Hostilities between Morocco and Algeria have taken on a new dimension in recent months, especially over the Western Sahara question. Could the situation descend into a full-blown conflict? The Africa Report takes an in-depth look at the forces involved.
Nigeria moots international intervention against deadly Boko Haram campaign
Scores of people were killed in suicide attacks by two female bombers in the latest deadly violence in Yobe and Borno state in northeast Nigeria at the weekend.
[The attacks] should convince well-meaning people all over the world that Boko Haram is the evil all must collaborate to end
The weekend terror attacks follow a marauding campaign by the group on January 3 where 16 surrounding settlements were razed and thousands killed in the Borno town of Baga.
The Nigerian government said the attacks demonstrated the need for the international community to intervene.
“The attack on the town by the bloodhounds and their activities since January 3rd, 2015, should convince well-meaning people all over the world that Boko Haram is the evil all must collaborate to end,” Defence spokesman Chris Olukolade told reporters.
Over the past six months, Boko Haram has taken control of more than 20 towns in northeast Nigeria, most of them in Borno State, and launched attacks into Chad and Cameroon.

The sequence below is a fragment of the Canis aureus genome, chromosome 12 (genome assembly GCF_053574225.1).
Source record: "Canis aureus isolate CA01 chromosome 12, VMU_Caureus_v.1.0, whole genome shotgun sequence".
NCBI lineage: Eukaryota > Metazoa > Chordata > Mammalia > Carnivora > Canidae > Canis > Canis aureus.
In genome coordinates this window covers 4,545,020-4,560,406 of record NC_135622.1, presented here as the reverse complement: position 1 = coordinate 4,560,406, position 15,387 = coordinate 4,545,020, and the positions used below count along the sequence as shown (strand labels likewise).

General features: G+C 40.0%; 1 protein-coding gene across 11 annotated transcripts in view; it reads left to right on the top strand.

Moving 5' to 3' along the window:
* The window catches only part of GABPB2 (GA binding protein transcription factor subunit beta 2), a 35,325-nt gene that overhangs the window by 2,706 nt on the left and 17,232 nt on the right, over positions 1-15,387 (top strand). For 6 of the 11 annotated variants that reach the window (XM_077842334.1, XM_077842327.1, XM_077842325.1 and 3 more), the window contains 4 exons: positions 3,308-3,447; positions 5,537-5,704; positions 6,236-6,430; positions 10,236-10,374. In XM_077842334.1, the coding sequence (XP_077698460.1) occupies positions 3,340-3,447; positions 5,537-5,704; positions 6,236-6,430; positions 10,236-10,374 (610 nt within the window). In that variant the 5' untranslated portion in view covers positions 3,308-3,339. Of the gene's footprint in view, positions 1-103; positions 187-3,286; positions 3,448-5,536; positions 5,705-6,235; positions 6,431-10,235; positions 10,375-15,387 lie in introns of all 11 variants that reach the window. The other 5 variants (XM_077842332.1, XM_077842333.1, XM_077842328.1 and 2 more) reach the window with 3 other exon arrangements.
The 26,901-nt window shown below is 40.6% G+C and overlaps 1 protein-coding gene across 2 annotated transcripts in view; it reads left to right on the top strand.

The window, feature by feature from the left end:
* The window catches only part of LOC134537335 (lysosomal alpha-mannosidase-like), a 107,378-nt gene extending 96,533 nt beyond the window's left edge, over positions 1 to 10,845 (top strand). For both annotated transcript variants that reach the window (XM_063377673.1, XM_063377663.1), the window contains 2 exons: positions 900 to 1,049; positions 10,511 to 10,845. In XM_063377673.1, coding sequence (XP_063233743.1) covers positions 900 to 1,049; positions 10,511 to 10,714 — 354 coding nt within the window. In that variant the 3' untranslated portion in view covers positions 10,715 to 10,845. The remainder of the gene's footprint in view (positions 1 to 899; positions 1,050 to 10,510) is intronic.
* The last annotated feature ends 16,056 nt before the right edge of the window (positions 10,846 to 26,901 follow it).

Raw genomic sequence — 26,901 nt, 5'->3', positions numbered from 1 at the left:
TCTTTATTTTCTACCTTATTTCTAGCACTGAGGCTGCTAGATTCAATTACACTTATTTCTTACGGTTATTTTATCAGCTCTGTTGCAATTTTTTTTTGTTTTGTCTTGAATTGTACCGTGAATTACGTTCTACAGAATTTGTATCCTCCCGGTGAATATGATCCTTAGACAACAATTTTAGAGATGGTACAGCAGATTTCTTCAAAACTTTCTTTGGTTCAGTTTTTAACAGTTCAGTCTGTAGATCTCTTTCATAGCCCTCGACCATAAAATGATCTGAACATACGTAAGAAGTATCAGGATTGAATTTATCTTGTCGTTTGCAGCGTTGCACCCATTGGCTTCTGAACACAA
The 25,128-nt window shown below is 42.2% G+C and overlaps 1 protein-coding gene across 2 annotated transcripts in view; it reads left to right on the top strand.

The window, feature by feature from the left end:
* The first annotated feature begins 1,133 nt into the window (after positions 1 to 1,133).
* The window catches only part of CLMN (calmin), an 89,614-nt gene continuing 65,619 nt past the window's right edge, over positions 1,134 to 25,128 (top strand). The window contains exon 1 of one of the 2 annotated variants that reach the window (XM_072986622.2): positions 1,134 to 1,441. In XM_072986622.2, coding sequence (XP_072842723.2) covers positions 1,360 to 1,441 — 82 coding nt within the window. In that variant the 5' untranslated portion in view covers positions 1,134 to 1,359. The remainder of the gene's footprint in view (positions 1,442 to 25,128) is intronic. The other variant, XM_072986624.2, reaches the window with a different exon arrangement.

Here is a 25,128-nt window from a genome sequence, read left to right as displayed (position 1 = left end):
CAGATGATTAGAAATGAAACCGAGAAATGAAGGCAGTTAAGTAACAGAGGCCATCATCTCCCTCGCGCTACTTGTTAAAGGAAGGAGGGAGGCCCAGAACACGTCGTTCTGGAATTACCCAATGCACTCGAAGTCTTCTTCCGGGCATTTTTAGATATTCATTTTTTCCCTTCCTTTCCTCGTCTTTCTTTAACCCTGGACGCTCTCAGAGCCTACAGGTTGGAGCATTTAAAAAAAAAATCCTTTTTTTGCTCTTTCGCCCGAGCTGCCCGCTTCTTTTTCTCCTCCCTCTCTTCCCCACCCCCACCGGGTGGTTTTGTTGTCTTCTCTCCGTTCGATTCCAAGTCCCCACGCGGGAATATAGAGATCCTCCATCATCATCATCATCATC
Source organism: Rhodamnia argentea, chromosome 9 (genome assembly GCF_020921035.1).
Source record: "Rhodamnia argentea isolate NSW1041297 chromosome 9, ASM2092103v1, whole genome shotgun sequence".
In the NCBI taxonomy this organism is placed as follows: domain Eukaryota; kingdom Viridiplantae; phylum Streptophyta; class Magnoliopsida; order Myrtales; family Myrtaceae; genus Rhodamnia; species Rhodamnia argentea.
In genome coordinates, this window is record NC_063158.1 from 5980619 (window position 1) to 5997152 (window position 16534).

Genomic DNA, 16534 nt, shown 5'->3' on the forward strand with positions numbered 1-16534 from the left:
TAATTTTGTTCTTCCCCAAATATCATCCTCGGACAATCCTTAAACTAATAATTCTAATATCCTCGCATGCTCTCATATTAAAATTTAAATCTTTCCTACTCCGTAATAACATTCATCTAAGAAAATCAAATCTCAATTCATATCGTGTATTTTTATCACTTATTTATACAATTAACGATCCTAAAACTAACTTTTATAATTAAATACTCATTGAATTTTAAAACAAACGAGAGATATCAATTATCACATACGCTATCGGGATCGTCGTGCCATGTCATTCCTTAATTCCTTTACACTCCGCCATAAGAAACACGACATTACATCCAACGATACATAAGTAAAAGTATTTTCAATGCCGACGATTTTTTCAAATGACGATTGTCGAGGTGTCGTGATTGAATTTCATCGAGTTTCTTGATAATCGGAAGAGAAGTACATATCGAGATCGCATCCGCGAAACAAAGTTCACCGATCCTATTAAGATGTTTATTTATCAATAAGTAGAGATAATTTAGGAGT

According to estimates, Boko Haram’s territory now nearly equals the Islamic State’s in Iraq and Syria.
Nigerian soldiers have often complained of a lack of adequate weapons and sometimes have refused to go on the battlefront against the rebels who are said to be better armed.
Boko Haram has been fighting to create a hardline Islamic state in northeast Nigeria.
In the last six months the group has seized dozens of towns and villages in the remote region.
Nigeria’s military, West Africa’s largest, has failed to curtail the marauding group.
Boko Haram has killed thousands in at least 16 towns and villages in the last week.
Surviving families have been splintered as they seek refuge anywhere in Nigeria and beyond its borders.
Nigeria has been trying to buy sophisticated weaponry and international military assistance to combat the group, which has claimed more than 13,000 lives since 2009.
Last year, Nigerian President Goodluck Jonathan requested $1 billion from foreign institutions to equip the country’s security forces.